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Identification Construction Type Identification - Reading, Berks

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I was wondering if I could get some help in identifying the construction type of a property that I have recently put an offer on - rightmove link here:  

I am a first-time buyer so fairly new to all this, but when our prospective mortgage lender conducted their valuation they noted it was a non-standard construction property and have asked questions about what specific type of construction it was before they could make a lending decision. 

Having talked to the vendors, and having looked up some information about the local area, I think it's some form of bison concrete construction; although I may be way off.

If anyone is able to help, that would be much appreciated. Also, if anyone is able to let me know if there's anything I should be aware of, or any information I should give to the lender, with this type of construction that would be helpful too.

Thanks in advance.

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2 Answers

Hello Tommy and warmest of welcomes to our forum.

I can confirm straight away that your property is indeed of Bison large panel construction.

The Bison system is based upon large storey height precast reinforced concrete panels and usually in-situ concrete joints at the junctions of the panels and floor units. The in-situ joints contain steel reinforcements which tie the panels together and provide strength & continuity to the structure.

The first Bison system dwellings were erected in 1963 and over the years a number of systems have evolved, these being the Bison Wall Frame, Bison Preferred Dimension, Bison Trimline an finally the Bison Crosswall which is what your property appears to be.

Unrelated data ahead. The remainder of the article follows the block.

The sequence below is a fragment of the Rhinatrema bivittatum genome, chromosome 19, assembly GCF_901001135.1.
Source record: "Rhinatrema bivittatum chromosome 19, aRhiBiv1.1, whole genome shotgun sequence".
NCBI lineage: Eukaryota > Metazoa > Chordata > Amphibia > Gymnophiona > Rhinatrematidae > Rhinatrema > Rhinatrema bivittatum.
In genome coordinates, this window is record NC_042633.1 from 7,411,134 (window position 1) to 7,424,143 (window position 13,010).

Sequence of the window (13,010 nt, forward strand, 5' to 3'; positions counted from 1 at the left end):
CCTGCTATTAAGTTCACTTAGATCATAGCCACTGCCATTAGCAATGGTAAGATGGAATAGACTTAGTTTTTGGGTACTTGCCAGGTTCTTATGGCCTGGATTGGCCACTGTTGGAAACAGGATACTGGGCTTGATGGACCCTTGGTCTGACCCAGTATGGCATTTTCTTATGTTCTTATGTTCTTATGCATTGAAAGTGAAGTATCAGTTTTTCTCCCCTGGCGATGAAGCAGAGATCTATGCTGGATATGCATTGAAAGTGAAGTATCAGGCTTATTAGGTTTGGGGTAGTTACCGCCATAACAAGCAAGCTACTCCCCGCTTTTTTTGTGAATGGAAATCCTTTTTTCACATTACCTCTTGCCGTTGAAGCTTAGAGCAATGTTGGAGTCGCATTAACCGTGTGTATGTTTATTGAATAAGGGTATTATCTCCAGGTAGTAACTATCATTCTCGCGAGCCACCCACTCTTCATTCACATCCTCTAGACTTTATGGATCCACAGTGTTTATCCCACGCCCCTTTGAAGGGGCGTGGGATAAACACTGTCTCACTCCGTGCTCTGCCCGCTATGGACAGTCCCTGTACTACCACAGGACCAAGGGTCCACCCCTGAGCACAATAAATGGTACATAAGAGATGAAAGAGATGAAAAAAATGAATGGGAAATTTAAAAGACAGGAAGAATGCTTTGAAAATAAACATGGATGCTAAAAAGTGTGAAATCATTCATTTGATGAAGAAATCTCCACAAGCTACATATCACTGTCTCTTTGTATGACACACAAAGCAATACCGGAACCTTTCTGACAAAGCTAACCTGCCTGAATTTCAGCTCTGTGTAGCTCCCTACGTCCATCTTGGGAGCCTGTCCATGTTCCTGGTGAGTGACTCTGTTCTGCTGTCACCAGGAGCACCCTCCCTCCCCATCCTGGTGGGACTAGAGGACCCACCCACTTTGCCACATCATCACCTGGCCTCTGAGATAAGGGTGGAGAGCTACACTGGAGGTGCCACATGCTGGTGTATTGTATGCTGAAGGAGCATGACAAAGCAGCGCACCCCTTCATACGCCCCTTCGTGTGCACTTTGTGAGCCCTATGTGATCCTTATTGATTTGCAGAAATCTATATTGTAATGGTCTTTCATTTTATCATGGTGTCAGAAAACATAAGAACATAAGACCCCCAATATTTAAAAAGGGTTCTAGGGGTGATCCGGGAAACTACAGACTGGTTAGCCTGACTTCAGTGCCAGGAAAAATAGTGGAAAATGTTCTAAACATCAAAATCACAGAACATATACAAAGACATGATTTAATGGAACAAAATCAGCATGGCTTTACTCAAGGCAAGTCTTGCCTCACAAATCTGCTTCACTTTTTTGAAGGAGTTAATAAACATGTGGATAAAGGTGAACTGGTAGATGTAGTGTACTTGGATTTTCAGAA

Bison's first housing contracts using their own complete systems started in 1963 with a scheme at Kidderminster. Prior to this, Concrete Ltd, the manufacturers of Bison concrete products, had produced concrete components such as floor units, columns and beams, for incorporation into other buildings.

Here's some technical spec.


  • 2-storey semi-detached and terraced houses.
  • Shallow pitch gable roof covered with concrete tiles, mono pitch roof covered with aluminium sheets or flat roof covered with bituminous felt.
  • External walls are either of brick throughout or with front and rear walls of horizontal timber boarding.
  • Guidance on inspection and assessment of reinforced concrete durability is given in BRE Building Research Establishment publications:
    Corrosion of steel in concrete (BRE Digest 444, Pts 1–3)
    Repair and maintenance of reinforced concrete (BR 254)
    Carbonation depths in structural-quality concrete (BR 19)
    The Bison system was also used for low and high rise flats.


2021 04 22 21h14 12

Substructure: Concrete strip footings. Concrete under- building. DPC.

External walls: Front and rear walls of brick [1], cavity, and PC blocks [2]. Brick-on edge copings.
Flank wall of brick [3], 2" cavity, 4" storey height PC panels [4] with cast-in loop reinforcement and vertical lacing bars. Panels located and levelled on levelling bolts housed in panel base pockets. Infill concrete between panels [5]. PC wall capping [6]. Insulating blockwork [7].

Separating wall: 7" storey height PC panels with cast- in loop reinforcement and vertical lacing bars and infill concrete; wall ties project from ends of wall on front and rear elevations. Panels used for projecting cross wall thickened to 10" at external wall.

Partitions: Timber stud lined with plasterboard.

First floor: Screeded 9 1/2" Bison Widespan M hollow cored PC floor slabs [8], 1/2" compressed polystyrene insulation [9]. Front and rear slabs have wall ties projecting from edges to tie in with blocks.

Ground floor: Concrete.

Ceilings: Plasterboard.
Roof: 9 1/2" Bison Widespan M PC floor slabs, insulation to falls [10] and bituminous felt.